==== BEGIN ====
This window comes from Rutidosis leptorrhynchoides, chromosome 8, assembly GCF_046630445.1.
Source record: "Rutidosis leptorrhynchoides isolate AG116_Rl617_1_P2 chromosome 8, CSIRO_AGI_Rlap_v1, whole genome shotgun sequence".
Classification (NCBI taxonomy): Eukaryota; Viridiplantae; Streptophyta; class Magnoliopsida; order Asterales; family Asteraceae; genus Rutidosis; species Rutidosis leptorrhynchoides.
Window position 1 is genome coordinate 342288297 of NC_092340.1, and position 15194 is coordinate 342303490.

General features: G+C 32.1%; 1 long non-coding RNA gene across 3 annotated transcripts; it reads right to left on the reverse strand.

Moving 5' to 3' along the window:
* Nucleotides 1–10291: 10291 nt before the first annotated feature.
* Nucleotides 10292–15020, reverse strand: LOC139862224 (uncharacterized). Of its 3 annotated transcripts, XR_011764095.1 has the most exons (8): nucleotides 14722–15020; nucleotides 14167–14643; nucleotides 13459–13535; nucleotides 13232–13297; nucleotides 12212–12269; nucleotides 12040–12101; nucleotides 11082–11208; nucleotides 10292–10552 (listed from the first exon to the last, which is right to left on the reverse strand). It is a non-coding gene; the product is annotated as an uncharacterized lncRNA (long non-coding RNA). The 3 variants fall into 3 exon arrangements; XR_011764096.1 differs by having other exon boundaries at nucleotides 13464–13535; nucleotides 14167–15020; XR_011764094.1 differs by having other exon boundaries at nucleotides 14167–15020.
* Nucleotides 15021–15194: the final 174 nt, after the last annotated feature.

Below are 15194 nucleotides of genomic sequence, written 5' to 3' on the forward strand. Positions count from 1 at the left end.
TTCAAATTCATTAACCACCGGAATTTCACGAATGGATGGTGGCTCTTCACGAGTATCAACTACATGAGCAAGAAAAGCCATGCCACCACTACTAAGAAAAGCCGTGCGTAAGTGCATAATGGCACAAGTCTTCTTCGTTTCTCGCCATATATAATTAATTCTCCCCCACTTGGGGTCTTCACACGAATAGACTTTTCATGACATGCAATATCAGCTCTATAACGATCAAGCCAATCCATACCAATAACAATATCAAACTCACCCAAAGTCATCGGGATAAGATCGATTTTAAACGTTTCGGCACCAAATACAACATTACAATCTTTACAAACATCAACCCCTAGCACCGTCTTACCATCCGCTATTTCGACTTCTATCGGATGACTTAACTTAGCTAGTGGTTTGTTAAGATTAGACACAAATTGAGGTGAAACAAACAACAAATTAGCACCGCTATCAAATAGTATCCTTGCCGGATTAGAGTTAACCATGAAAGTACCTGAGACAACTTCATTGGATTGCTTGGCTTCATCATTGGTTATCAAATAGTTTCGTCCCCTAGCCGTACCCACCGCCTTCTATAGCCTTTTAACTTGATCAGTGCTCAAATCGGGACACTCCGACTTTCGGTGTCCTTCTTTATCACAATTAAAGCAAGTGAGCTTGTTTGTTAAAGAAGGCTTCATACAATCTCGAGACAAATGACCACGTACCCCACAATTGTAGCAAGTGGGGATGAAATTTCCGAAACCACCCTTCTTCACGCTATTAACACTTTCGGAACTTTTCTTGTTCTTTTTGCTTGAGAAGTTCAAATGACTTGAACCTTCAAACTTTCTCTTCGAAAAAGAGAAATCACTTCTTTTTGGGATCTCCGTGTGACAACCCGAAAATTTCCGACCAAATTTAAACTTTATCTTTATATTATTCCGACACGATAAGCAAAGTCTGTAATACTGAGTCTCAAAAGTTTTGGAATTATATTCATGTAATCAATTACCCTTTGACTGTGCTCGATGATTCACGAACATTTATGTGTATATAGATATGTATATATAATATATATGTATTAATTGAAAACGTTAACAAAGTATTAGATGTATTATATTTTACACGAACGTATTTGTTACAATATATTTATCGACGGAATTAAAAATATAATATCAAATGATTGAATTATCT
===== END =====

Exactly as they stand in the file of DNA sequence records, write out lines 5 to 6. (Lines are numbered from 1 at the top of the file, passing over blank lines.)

General features: G+C 32.1%; 1 long non-coding RNA gene across 3 annotated transcripts; it reads right to left on the reverse strand.

Moving 5' to 3' along the window: